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Midvale Journal

The beat goes on: students keep dancing at home during shutdown

Jun 15, 2020 11:33AM ● By Sarah Morton Taggart

By Sarah Morton Taggart | [email protected]

A teen kneels, alone in her backyard, which during this time of social distancing has become her al fresco dance studio. She begins to move her head from side to side. Then her arms. Next, with one fluid motion she slides to the grass and extends her legs. 

Normally, for this teen most of these moves would be practiced on the hardwood floors of Body Logic Dance Academy, 783 E. Fort Union Blvd. in Midvale, where she is a student. But for the past two months the students did all their learning at home and in their backyards. 

This student in particular was part of the junior level class for teens ages 15 to 17. For the first time ever, this age group was learning how to do choreography—how to design their own recital pieces. 

“We were just kind of getting started,” said Melanie Ewell, the instructor for the class and co-founder of the academy. “We were creating a vocabulary, learning how to use energy and break down elements of the dance.”

Ewell had been thinking about teaching a class like this for years.

“I got so excited to have them create their own dance forms and use dance as an art form, not for competition,” Ewell said.

The students were given the topic of climate change to base their dances on. “They journaled about the things they’re concerned about, then whittled it down to four or five words,” Ewell said. “Then they created movement from those words.”

From the end of March to the middle of May, the students filmed the choreography they created at home and shared it with the others.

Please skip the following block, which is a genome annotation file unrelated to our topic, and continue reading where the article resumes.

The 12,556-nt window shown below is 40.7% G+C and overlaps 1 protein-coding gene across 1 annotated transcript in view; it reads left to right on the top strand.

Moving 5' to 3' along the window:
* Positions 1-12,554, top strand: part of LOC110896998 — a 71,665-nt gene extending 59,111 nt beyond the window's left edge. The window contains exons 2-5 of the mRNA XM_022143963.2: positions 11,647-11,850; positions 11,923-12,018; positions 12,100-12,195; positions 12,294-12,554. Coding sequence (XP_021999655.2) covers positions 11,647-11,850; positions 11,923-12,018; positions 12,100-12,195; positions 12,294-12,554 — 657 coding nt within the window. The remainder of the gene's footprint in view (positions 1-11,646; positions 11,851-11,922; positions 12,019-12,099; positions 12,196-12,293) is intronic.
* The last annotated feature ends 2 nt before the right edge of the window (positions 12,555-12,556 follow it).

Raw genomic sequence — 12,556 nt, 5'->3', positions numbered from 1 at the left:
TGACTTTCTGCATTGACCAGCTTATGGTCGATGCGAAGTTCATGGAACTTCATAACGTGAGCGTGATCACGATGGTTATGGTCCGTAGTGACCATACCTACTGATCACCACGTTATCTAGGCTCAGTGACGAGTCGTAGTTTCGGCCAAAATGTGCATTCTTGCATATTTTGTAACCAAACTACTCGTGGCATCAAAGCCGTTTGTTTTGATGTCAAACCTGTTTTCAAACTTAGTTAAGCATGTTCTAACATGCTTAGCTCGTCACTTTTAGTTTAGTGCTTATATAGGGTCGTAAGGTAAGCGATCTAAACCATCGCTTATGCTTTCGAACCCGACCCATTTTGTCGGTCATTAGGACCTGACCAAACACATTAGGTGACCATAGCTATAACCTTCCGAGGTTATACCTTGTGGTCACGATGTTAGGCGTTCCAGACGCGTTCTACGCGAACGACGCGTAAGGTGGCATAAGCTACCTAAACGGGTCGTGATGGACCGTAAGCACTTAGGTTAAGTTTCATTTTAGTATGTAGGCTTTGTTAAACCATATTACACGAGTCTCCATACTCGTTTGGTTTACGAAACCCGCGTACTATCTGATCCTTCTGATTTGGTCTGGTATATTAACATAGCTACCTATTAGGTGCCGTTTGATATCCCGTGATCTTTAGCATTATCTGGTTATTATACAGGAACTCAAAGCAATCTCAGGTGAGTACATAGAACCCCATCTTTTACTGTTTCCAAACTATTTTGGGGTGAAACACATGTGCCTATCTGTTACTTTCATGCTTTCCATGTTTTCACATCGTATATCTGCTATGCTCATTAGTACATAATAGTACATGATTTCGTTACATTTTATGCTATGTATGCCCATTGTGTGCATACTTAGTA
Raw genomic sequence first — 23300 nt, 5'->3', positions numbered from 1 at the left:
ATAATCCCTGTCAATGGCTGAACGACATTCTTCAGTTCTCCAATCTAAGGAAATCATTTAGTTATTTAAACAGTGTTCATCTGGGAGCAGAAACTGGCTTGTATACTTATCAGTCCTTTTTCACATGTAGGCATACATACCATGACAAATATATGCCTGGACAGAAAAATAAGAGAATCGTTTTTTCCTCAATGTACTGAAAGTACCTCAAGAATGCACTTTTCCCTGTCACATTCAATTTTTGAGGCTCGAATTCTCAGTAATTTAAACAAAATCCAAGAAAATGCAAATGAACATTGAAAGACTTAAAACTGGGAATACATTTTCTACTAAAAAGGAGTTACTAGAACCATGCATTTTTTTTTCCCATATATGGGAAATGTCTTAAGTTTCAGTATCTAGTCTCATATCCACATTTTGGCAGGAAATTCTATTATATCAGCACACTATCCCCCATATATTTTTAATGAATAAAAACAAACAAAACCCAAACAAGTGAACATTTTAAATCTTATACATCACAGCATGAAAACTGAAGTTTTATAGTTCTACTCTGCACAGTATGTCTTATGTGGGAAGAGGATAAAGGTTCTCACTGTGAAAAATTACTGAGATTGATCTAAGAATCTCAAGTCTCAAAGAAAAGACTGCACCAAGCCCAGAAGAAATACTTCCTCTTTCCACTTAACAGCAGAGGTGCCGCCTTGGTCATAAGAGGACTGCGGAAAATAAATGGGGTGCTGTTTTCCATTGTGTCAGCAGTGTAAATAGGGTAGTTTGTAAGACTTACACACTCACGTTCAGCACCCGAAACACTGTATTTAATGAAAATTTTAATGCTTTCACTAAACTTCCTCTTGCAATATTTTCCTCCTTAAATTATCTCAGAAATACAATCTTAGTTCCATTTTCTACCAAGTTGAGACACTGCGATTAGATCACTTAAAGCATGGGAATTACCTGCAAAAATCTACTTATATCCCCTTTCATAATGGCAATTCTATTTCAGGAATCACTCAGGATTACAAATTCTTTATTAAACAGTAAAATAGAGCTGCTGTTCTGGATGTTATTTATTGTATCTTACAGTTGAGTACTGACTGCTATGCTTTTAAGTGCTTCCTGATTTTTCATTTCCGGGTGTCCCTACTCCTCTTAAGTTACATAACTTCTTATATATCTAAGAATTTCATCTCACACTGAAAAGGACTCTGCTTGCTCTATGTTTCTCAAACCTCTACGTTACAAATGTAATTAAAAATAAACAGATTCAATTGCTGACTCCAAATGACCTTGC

“It’s this huge adjustment that no one planned for,” Ewell said. “Dance is a craft that we think you have to learn hands-on in the classroom. It’s a challenge to have to change that. We had no choice, and it turns out (students) can learn from a video if they have to. But I don’t think any of us really love it. We miss our kids and that personal interaction.”

The academy, which offers instruction for students ages 3 and up, tried recording lessons for students to watch on their own. When that wasn’t effective, the teachers switched to online meeting software that allowed the students to see them in real time.

“We’ve lost clients for sure,” Ewell said. “Parents are online too much and can’t do it all. We hope we can get through this and build our clientele back up.”

In 2009, graduates from the Utah Valley University dance program formed the Body Logic Dance Company. The vision of the nonprofit company is to give dancers an opportunity to continue their education and immerse themselves in dance. Auditions are held yearly.

Five years later, Ewell and Serena Webb, one of the company’s original founders, created the Body Logic Dance Academy. The school offers classes for all ages and abilities.

The company has performed at a number of venues throughout the valley. But they look forward to the completion of the Mid-Valley Performing Arts Center in Taylorsville. 

“We try to stay in (Midvale), but dance venues are limited,” Ewell said. “(The company) is excited to be part of the Mid-Valley plans and hope to make that our home in January 2021.”

The academy students, the majority of which live in Midvale, normally perform their recital pieces at Midvale Junior High.

“We don’t know what (this year’s) recital will be like,” Ewell said. “It will definitely be a memory maker.”

The academy reopened the studio to students on May 18. “We’re following really strict rules and learning to teach in masks and gloves,” Ewell said. “There’s good and bad. We’re asking parents not to stay during classes, which will help kids have more independence.”

Even with the changes, students and teachers were eager to get back to the studio.

“Dance is a very valuable for art and life,” Ewell said. “Hopefully, people are out there doing some kind of movement.”